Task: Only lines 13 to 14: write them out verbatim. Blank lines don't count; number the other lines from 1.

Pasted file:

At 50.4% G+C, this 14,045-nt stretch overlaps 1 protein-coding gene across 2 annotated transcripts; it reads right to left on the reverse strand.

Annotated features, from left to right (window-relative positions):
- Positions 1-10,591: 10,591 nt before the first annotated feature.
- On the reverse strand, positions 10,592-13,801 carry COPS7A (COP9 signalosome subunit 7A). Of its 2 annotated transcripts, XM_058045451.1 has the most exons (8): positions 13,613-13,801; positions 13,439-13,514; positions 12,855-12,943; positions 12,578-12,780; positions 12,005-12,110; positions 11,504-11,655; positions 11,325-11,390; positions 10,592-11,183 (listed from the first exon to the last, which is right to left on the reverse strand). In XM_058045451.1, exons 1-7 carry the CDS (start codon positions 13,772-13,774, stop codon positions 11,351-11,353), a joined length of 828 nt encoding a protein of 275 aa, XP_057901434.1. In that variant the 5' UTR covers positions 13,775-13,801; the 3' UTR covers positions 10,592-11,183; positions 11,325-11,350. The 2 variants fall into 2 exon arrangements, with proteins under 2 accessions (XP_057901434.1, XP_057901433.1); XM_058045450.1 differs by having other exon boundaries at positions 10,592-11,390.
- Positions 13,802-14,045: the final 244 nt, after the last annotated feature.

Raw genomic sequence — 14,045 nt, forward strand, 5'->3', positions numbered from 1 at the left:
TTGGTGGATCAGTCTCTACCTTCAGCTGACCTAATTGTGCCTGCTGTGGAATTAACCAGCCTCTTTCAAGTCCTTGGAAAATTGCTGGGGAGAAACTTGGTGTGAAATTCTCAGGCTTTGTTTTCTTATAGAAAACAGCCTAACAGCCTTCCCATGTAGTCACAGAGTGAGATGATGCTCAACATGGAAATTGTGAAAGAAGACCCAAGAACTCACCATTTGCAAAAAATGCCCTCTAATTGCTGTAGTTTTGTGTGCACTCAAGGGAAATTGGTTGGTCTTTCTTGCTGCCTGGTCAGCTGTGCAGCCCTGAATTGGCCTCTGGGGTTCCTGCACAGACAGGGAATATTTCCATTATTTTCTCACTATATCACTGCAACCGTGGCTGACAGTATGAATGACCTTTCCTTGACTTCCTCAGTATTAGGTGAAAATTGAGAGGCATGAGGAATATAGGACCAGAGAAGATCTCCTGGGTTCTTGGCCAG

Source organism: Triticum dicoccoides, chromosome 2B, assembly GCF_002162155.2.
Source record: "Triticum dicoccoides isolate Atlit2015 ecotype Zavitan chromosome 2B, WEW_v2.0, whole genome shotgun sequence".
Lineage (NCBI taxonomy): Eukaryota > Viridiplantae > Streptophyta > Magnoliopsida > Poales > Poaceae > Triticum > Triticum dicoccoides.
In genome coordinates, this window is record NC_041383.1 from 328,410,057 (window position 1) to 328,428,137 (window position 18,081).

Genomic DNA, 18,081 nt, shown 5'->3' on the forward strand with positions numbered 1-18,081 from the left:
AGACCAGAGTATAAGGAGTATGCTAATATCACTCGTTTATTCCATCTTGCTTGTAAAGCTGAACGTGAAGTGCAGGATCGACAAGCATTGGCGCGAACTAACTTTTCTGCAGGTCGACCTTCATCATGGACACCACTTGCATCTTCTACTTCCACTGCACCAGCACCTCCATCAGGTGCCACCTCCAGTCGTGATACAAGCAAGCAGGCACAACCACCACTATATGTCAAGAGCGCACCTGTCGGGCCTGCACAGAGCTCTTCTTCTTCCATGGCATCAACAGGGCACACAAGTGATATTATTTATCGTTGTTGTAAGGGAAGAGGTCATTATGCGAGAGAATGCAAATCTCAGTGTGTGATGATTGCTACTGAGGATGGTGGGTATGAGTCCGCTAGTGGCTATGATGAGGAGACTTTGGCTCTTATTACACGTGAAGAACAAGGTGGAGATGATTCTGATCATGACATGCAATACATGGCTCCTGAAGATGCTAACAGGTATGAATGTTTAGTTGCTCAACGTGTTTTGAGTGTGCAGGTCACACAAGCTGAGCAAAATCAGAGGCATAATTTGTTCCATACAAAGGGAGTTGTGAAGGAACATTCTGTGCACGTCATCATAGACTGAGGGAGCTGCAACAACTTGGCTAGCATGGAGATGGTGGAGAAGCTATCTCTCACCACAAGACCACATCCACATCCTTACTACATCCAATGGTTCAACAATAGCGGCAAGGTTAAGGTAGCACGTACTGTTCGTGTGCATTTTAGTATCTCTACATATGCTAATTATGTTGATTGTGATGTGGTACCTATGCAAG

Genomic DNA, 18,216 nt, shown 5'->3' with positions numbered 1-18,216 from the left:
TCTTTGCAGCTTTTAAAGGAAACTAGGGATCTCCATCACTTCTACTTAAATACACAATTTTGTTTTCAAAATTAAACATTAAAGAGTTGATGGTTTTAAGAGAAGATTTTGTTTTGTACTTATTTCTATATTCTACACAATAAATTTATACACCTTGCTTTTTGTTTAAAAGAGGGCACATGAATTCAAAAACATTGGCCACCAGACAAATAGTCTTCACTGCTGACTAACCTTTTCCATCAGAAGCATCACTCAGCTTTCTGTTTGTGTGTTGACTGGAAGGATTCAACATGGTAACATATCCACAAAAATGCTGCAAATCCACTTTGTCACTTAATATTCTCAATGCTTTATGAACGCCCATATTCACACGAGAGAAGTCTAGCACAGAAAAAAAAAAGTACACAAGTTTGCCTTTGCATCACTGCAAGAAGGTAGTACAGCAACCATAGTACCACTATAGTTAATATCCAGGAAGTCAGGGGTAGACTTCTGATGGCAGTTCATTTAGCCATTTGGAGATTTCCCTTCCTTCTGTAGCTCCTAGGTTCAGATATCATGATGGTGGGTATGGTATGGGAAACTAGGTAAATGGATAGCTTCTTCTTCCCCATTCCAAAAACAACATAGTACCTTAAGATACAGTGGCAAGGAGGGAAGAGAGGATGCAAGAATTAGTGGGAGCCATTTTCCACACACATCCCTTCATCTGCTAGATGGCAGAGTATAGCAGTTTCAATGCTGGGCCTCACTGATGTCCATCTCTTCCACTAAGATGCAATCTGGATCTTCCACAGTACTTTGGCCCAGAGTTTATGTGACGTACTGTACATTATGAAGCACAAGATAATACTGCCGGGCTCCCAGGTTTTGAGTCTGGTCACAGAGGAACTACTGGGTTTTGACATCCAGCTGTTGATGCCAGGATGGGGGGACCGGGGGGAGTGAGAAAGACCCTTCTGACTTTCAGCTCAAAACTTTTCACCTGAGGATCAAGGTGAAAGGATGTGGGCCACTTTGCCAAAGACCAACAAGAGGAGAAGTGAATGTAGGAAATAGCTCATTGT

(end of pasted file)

AGACCAGAGTATAAGGAGTATGCTAATATCACTCGTTTATTCCATCTTGCTTGTAAAGCTGAACGTGAAGTGCAGGATCGACAAGCATTGGCGCGAACTAACTTTTCTGCAGGTCGACCTTCATCATGGACACCACTTGCATCTTCTACTTCCACTGCACCAGCACCTCCATCAGGTGCCACCTCCAGTCGTGATACAAGCAAGCAGGCACAACCACCACTATATGTCAAGAGCGCACCTGTCGGGCCTGCACAGAGCTCTTCTTCTTCCATGGCATCAACAGGGCACACAAGTGATATTATTTATCGTTGTTGTAAGGGAAGAGGTCATTATGCGAGAGAATGCAAATCTCAGTGTGTGATGATTGCTACTGAGGATGGTGGGTATGAGTCCGCTAGTGGCTATGATGAGGAGACTTTGGCTCTTATTACACGTGAAGAACAAGGTGGAGATGATTCTGATCATGACATGCAATACATGGCTCCTGAAGATGCTAACAGGTATGAATGTTTAGTTGCTCAACGTGTTTTGAGTGTGCAGGTCACACAAGCTGAGCAAAATCAGAGGCATAATTTGTTCCATACAAAGGGAGTTGTGAAGGAACATTCTGTGCACGTCATCATAGACTGAGGGAGCTGCAACAACTTGGCTAGCATGGAGATGGTGGAGAAGCTATCTCTCACCACAAGACCACATCCACATCCTTACTACATCCAATGGTTCAACAATAGCGGCAAGGTTAAGGTAGCACGTACTGTTCGTGTGCATTTTAGTATCTCTACATATGCTAATTATGTTGATTGTGATGTGGTACCTATGCAAG

Genomic DNA, 18,216 nt, shown 5'->3' with positions numbered 1-18,216 from the left: